The Secretary has developed a five-step process to be used in evaluating disability claims for supplemental security income and disability insurance benefits. See 20 C.F.R. Secs. 416.920, 404.1520. This procedure is well-established and will not be repeated here. See Bowen v. City of New York, 476 U.S. 467, 470-71, 106 S.Ct. 2022, 2024-25, 90 L.Ed.2d 462 (1986); Reyes v. Bowen, 845 F.2d 242, 243 (10th Cir.1988). In this case, the ALJ determined that Bernal's impairments did not meet or equal those set forth in the "Listing of Impairments" at the third stage of the evaluation procedure. Consequently, the ALJ proceeded to the fourth step of the process by assessing Bernal's residual functional capacity (RFC). At that stage, the ALJ found that Bernal's allergies and asthma, together with the depression and other side effects of his medication, did not prevent him from engaging in his prior work as a security guard. As a result, the ALJ determined that Bernal was not disabled within the meaning of the Social Security Act. 20 C.F.R. Secs. 416.920(e), 404.1520(e).



In his appeal, claimant asserts a number of errors by the ALJ. In reviewing the decision of the Secretary, our review is limited to determining whether the decision is based on substantial evidence. Jordan v. Heckler, 835 F.2d 1314, 1316 (10th Cir.1987). The court cannot reweigh the evidence nor substitute its judgment for that of the agency. Id. However, this does not mean that our review is only cursory. To find that the Secretary's decision is supported by substantial evidence, there must be sufficient relevant evidence in the record that a reasonable person might deem adequate to support the ultimate conclusion. Frey v. Bowen, 816 F.2d 508, 512 (10th Cir.1987). A decision is not based on substantial evidence if it is overwhelmed by other evidence in the record or if there is a mere scintilla of evidence supporting it. Turner v. Heckler, 754 F.2d 326, 328 (10th Cir.1985). The ALJ's decision is also subject to reversal if he or she applied the incorrect legal standard. Frey v. Bowen, 816 F.2d at 512.A.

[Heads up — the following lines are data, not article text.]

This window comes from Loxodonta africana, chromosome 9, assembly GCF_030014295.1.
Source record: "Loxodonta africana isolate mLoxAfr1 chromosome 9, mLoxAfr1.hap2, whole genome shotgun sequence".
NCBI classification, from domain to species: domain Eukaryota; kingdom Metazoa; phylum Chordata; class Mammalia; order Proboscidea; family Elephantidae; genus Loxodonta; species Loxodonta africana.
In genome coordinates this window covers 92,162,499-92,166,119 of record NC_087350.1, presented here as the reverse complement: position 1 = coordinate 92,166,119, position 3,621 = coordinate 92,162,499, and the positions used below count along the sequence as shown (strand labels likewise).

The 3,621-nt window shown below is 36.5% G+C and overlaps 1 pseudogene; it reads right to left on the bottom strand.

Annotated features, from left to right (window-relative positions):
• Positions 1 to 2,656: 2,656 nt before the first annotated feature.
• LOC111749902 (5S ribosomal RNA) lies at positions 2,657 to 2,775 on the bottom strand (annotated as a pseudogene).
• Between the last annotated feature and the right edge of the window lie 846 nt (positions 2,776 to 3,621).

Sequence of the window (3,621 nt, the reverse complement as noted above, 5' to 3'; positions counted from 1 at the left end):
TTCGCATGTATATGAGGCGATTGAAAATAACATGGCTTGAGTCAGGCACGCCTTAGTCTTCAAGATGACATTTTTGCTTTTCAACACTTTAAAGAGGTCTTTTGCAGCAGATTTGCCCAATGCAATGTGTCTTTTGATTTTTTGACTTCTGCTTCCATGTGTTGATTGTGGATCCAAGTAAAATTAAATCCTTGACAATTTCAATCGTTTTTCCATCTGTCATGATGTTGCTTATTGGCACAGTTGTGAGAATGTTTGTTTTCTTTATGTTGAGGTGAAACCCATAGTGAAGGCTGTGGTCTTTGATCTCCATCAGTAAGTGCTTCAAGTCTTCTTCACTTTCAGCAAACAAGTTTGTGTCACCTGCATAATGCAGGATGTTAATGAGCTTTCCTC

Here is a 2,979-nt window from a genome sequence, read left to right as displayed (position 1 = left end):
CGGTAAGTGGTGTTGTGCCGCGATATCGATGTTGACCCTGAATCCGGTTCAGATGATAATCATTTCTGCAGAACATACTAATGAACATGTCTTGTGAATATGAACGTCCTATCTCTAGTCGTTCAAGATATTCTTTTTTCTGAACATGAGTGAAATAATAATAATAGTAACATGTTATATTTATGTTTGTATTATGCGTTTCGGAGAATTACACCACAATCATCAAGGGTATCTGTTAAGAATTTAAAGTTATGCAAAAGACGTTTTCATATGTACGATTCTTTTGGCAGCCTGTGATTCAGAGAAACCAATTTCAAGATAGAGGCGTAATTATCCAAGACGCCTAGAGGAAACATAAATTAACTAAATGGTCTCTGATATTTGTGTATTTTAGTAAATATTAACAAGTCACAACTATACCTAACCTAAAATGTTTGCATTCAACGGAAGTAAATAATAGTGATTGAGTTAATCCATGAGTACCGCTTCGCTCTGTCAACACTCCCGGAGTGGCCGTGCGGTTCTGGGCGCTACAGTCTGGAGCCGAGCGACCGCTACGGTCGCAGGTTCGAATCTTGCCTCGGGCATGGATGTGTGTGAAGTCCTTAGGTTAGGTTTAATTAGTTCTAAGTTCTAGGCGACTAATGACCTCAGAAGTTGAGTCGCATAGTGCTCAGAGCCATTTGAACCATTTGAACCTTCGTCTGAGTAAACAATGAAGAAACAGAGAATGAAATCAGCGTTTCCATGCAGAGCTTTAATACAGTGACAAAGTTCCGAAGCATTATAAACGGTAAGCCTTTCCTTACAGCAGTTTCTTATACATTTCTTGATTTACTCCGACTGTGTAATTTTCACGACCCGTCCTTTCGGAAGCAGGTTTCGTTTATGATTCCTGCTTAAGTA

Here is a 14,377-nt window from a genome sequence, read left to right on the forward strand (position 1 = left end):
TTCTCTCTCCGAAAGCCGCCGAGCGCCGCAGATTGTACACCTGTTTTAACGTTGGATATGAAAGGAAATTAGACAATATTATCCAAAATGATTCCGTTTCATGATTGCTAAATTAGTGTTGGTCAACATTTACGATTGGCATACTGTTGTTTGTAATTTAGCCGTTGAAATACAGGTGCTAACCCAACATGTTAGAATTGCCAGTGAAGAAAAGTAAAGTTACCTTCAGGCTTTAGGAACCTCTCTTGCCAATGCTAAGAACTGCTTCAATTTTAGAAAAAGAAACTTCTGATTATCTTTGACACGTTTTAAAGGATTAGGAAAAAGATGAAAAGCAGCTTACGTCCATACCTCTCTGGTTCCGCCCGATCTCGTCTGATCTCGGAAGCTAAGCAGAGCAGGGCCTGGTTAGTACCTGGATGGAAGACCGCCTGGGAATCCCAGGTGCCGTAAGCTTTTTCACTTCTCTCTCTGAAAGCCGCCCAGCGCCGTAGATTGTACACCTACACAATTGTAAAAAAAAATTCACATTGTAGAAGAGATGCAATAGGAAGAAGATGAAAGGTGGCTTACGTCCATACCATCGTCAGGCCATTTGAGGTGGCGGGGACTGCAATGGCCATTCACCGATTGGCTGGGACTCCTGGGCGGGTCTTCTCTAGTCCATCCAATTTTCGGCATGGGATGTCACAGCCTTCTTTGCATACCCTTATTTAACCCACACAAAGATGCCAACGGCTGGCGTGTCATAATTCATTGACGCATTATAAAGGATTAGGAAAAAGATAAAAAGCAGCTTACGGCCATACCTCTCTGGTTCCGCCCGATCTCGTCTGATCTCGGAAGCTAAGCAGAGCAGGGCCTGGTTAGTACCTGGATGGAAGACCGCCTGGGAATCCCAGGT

On appeal, Bernal makes several arguments. First, he contends that the ALJ erred at the third stage of the evaluation process when he found that Bernal's mental impairment did not meet or equal a severe mental impairment under the Listing of Impairments found in the regulations. At this step, a finding of "disability" is made without consideration of vocational factors. 20 C.F.R. Sec. 404.1520(d) (1986). The only matter at issue is whether the claimant's impairments meet or equal a listed impairment. Specifically, Bernal argues that there was substantial evidence to support a finding of mental impairment under Listing 12.04, 12.06 and 12.08 of the Psychiatric Review Technique form. See 20 C.F.R. Sec. 404, Subpart P, Appendix I. At this stage, the ALJ must determine that the "medical findings" are at least equal in severity and duration as those in the listed findings. 20 C.F.R. Sec. 404.1526(a). "Medical findings" include symptoms (the claimant's own description of his impairments), signs (observations of anatomical, physiological and psychological abnormalities which are shown by clinical diagnostic techniques) and laboratory findings. 20 C.F.R. Sec. 404.1528 (1986). However, the claimant's descriptions, alone, are not enough to establish a physical or mental impairment. Id. at Sec. 404.1528(a).